Flyby anomaly

 What causes the unexpected change in acceleration for flybys of spacecraft?

The flyby anomaly is an unexpected energy increase during Earth-flybys of spacecraft. This anomaly has been observed as shifts in the S-Band and X-Band Doppler and ranging telemetry. Taken together it causes a significant unaccounted velocity increase of over 13 mm/s during flybys.[1]

Observations

Gravitational assists are valuable techniques for Solar System exploration. Because the success of these flyby maneuvers depends on the geometry of the trajectory, the position and velocity of a spacecraft is continually tracked during its encounter with a planet by the Deep Space Network (DSN).

Range residuals during the Earth-flyby of NEAR

The flyby anomaly was first noticed during a careful inspection of DSN Doppler data shortly after the Earth-flyby of the Galileo spacecraft on 8 December 1990. While the Doppler residuals (observed minus computed data) were expected to remain flat, the analysis revealed an unexpected 66 mHz shift, which corresponds to a velocity increase of 3.92 mm/s at perigee. An investigation of this effect at the Jet Propulsion Laboratory (JPL), the Goddard Space Flight Center (GSFC) and the University of Texas has not yielded a satisfactory explanation. No anomaly was detected after the second Earth-flyby of the Galileo spacecraft in December 1992, because any possible velocity increase was masked by atmospheric drag of the lower altitude of 303 km.

On 23 January 1998 the Near Earth Asteroid Rendezvous (NEAR) spacecraft experienced an anomalous velocity increase of 13.46 mm/s after its Earth encounter. Cassini–Huygens gained ~0.11 mm/s in August 1999 and Rosetta 1.82 mm/s after its Earth-flyby in March 2005.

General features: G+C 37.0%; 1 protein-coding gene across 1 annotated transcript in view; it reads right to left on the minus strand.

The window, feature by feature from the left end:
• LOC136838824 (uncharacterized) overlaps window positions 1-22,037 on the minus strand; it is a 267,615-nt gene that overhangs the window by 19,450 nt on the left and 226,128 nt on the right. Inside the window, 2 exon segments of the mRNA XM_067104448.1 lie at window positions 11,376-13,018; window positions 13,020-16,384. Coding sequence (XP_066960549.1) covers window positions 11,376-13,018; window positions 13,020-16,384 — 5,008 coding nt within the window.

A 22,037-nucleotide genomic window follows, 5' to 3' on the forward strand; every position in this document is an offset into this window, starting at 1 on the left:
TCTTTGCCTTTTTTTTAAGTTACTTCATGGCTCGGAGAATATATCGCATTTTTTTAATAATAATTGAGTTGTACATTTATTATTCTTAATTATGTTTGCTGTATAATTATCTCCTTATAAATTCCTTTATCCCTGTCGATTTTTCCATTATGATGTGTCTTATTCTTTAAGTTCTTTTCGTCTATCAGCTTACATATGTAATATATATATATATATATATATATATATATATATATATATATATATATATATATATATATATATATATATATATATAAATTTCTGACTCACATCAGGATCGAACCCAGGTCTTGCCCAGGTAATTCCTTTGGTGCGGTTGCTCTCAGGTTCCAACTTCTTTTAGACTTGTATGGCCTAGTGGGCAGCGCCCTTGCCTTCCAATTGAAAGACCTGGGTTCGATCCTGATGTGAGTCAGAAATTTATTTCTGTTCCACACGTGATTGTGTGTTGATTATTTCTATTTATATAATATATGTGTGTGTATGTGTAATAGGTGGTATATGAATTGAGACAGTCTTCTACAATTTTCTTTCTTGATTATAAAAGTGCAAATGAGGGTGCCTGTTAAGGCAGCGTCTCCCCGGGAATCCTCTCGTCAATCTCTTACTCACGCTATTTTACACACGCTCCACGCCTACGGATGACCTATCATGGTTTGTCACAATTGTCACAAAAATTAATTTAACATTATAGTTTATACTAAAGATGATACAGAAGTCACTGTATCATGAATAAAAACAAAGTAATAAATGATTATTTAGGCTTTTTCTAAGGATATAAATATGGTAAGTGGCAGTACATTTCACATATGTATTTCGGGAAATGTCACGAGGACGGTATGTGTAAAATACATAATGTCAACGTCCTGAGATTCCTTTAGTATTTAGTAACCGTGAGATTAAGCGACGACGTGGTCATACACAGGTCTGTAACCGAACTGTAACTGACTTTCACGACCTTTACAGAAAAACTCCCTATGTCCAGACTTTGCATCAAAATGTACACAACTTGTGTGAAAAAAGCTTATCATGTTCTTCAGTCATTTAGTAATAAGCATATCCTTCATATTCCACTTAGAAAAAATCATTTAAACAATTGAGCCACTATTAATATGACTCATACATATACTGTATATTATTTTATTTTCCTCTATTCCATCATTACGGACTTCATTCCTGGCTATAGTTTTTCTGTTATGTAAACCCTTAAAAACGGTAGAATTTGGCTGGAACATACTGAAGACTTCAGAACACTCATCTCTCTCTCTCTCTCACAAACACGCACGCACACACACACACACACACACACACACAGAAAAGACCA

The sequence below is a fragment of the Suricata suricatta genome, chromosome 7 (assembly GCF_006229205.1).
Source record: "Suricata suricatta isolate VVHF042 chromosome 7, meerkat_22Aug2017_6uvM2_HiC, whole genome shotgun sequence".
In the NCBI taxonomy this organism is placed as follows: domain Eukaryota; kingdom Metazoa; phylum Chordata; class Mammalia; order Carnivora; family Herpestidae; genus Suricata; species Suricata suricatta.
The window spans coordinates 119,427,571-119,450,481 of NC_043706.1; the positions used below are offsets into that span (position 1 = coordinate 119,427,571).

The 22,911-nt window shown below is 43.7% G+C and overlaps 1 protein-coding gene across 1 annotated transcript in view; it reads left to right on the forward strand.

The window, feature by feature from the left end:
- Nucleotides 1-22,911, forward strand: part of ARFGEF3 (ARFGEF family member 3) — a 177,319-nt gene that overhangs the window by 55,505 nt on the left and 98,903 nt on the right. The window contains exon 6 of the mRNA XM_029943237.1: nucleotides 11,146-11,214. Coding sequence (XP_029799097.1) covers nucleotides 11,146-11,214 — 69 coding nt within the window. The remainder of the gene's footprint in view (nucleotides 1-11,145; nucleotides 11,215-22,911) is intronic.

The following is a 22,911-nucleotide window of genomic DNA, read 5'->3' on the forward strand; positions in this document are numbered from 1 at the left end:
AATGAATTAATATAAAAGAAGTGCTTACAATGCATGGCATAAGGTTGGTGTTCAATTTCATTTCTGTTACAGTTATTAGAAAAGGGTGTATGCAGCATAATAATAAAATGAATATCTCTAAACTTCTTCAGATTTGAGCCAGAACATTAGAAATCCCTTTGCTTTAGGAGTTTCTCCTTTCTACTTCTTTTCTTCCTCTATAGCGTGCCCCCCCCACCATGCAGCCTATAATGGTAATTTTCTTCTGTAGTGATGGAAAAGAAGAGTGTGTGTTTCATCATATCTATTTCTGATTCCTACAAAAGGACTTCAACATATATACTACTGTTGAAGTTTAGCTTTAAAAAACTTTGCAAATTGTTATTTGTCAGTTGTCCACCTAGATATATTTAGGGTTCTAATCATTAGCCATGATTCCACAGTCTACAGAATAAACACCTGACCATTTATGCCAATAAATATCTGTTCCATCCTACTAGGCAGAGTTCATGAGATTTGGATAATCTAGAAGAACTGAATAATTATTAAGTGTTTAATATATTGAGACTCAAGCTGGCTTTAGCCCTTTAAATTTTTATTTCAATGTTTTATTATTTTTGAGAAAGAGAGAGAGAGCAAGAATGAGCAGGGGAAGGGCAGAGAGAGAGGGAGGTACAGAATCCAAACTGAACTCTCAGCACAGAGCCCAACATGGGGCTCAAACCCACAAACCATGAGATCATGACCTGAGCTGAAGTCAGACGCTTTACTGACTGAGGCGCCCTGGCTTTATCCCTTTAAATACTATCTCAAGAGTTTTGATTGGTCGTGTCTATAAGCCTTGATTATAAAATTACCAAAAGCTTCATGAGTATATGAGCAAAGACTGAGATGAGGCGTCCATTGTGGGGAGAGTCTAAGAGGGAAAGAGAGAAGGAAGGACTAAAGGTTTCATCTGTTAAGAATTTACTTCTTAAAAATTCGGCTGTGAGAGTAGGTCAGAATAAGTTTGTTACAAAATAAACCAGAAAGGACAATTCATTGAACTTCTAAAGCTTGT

An analysis of the MESSENGER spacecraft (studying Mercury) did not reveal any significant unexpected velocity increase. This may be that MESSENGER both approached and departed Earth symmetrically about the equator (see data and proposed equation below). This may suggest that the anomaly is related to Earth's rotation.

Summary of Earth-flyby spacecraft is provided in table below.[2] The Rosetta data are for its first flyby in 2005; the second flyby produced no significant anomalous increase, and the third a negligible decrease.[3]

Quantity Galileo I Galileo II NEAR Cassini Rosetta-I Messenger Rosetta-II Rosetta-III
Date 12/8/1990 12/12/1992 01/23/1998 08/18/1999 03/04/2005 08/02/2005 11/13/2007 11/13/2009
Speed at infinity, km/s 8.949 8.877 6.851 16.01 3.863 4.056
Speed at perigee, km/s 13.738 --- 12.739 19.03 10.517 10.389 12.49 13.34
Impact parameter, km 11261 12850 8973 22680.49 22319
Minimal altitude, km 956 303 532 1172 1954 2336 5322 2483
Spacecraft mass, kg 2497.1 730.40 4612.1 2895.2 1085.6 2895 2895
Trajectory inclination to equator, degrees 142.9 138.9 108.8 25.4 144.9 133.1
Deflection angle, degrees 47.46 51.1 66.92 19.66 99.396 94.7
Speed increment at infinity, mm/s 3.92±0.08 -4.60± 1.00 13.46±0.13 −2±1 1.82±0.05 0.02±0.01
Speed increment at perigee, mm/s 2.56±0.05 7.21±0.07 −1.7±0.9 0.67±0.02 0.008±0.004 ~0 −0.004±0.044
Gained energy, J/kg 35.1±0.7 92.2±0.9 7.03±0.19

Upcoming missions with Earth flybys include Juno and BepiColombo.

Proposed equation

An empirical equation for the anomalous flyby velocity change was proposed by J.D. Anderson et al.:

$\frac{dV}{V} = \frac{2 \omega_e R_e (\cos \varphi_i - \cos \varphi_o)}{c}$

where ωe is the angular frequency of the Earth, Re is the Earth radius, and φi and φo are the inbound and outbound equatorial angles of the spacecraft.[4]

In November 2009, ESA's Rosetta spacecraft was tracked closely during flyby in order to precisely measure its velocity, in an effort to gather further data about the anomaly, but no significant anomaly was found.[3]

Possible explanations

Possible explanations of the flyby anomaly include

• Unaccounted Transverse Doppler effect—i.e. the redshift of light source with zero radial and non-zero tangential velocity.[5] However, this cannot explain the similar anomaly in the ranging data;
• A dark matter halo around the Earth;[6]
• A Modification of Inertia resulting from a Hubble-scale Casimir effect (MIHsC);[7]
• The impact of General Relativity, in its weak-field and linearized form yielding gravitoelectric and gravitomagnetic phenomena like frame-dragging, has been investigated as well:[8] it turns out to be unable to account for the flyby anomaly;
• The anomaly may be due to the rotation of the Earth. This rotation induces an azimuthally symmetric gravitational field.[9]